WHO: Absurdly rich with talent, this Los Feliz five-piece is composed of hyperliterate front man Mikel Jolet, resident spaz/drummer Daren Taylor, bassist and “tone Nazi” Noah Harmon, keyboardist/classically trained violinist Anna Bulbrook, and on guitars and keys, Steven Chen, who’s also working on his first novel.

SOUNDS LIKE . . . : Having earned comparisons to Modest Mouse, the Smiths and the Cure, Airborne Toxic Event delivers choruses so adhesive and memorable (as on radio favorite “Does This Mean You’re Moving On?”) that you’ll discover yourself humming them like a well-worn cassette from college. Drums demand foot-stomping participation, viola is laced between indulgent guitar hooks, and the lyrics, labored over for months and crooned dryly by Jolet, are just wry and chagrined enough to tickle your nerd bone.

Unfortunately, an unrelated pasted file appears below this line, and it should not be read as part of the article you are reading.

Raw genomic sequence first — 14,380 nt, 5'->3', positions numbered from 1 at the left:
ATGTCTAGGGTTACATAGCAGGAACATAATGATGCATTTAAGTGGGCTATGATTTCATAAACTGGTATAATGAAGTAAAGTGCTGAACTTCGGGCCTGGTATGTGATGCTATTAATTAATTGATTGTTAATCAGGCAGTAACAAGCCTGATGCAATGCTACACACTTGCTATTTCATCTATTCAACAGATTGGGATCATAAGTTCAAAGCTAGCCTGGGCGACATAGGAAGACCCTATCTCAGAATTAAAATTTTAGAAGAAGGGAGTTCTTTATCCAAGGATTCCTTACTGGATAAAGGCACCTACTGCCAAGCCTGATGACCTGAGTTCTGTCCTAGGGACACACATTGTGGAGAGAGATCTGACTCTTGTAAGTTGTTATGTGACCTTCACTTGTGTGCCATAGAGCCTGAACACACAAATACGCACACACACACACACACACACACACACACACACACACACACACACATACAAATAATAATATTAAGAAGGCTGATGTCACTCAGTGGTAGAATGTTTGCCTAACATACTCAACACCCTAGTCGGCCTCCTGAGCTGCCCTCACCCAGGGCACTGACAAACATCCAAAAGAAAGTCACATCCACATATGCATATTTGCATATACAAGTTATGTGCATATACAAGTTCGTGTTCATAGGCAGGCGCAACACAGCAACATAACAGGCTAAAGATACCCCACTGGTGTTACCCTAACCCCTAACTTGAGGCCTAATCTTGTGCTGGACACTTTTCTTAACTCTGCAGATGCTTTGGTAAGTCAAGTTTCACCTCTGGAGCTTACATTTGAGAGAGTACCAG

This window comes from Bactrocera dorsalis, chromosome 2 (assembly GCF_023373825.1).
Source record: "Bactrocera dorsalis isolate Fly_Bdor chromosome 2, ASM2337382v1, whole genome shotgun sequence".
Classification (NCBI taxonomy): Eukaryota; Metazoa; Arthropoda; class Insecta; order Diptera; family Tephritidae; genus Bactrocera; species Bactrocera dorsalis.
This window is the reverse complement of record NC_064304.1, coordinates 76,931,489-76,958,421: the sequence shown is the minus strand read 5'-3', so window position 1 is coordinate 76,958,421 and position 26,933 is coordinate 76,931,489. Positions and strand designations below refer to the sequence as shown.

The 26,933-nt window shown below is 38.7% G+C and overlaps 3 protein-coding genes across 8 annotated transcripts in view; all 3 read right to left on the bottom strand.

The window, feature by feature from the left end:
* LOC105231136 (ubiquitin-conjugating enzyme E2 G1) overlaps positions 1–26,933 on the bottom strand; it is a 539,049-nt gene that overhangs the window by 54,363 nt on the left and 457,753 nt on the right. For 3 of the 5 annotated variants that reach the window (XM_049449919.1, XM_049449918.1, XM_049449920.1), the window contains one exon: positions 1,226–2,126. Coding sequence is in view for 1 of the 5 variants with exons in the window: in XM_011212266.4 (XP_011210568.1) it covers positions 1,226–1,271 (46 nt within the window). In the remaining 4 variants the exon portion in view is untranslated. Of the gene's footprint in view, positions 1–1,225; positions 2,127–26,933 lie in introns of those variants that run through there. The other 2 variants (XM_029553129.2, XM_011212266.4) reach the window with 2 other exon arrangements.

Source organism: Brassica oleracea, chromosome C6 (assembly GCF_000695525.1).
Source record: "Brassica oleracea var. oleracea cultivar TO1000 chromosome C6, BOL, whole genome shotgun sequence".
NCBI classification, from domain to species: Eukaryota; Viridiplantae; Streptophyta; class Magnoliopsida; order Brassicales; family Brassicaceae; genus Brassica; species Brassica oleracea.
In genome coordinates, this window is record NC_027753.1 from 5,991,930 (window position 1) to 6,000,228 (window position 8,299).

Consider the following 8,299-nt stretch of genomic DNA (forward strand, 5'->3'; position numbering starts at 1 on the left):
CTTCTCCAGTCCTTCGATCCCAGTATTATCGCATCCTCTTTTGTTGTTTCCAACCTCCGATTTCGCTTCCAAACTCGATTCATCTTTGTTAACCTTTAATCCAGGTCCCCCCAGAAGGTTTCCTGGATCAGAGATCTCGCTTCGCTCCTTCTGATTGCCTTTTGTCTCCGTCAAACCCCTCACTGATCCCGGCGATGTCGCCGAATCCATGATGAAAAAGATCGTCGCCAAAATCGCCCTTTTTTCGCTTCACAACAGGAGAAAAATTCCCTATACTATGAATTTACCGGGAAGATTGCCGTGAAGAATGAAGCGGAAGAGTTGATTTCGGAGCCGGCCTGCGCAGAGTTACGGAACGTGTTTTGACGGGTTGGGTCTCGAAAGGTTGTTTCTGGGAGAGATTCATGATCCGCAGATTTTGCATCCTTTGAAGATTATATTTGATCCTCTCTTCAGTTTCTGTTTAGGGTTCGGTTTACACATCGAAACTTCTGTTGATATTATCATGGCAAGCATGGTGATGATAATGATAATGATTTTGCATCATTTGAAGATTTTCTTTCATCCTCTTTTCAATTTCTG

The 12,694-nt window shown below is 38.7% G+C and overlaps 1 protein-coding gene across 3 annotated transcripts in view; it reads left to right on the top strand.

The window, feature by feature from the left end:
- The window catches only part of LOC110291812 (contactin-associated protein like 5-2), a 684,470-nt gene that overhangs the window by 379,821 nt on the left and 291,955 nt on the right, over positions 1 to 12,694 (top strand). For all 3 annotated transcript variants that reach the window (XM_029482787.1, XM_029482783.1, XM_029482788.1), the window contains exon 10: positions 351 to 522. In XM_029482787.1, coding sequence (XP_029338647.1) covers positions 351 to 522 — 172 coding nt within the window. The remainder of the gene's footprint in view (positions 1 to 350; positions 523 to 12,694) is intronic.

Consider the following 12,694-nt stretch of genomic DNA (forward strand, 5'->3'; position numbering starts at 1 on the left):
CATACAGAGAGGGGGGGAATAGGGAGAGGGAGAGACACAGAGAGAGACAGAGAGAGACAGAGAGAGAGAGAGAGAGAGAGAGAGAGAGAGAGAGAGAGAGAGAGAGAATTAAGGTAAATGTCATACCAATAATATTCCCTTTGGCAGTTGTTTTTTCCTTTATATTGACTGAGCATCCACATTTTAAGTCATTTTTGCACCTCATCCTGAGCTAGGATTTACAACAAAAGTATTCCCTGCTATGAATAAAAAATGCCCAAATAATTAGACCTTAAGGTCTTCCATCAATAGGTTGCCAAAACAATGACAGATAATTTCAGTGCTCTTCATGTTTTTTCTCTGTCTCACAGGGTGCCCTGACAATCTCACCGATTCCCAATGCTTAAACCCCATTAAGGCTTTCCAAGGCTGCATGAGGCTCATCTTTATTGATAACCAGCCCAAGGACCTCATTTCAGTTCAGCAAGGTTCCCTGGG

WHAT: The band was born last summer as a two-piece between Jolet and Taylor, who locked themselves in a dank practice space downtown for hours on end “just drinking and dancing and screaming and practicing.” Describing their instant bond, Jolet continues, “I think it was just that we could get weird together.” They booked their first show this past October, scrambling for backup and tripping upon the other members, who instantly clicked. In a few short months, they’ve played CMJ, become local radio darlings and have secured the March residency slot at the Echo.

SOMETHING ABOUT THAT VOICE: Jolet’s baritone could compete with some of the best in Britpop, but a discerning ear may recognize the singer’s speaking voice from occasional contributions as an essayist on NPR.

IN THE AIR: Live, the group delivers total cohesion and unflappable energy: Members bounce off one another’s backs with goofy charisma as Bulbrook wields her viola and Harmon sporadically strokes a bow against his bass strings. And yes, that is a salvaged 1969 Alfa Romeo hood they’re banging onstage.

THEM READS BOOKS: Airborne Toxic Event plucked their name from Don DeLillo’s social criticism/science fiction novel White Noise — which, though published decades ago, quite relevantly explores the bewildering effects of an increasingly media-saturated and shallow culture. Like, totally, right?

BREATHE ’EM IN: At the Echo every Monday night in March.

LA Weekly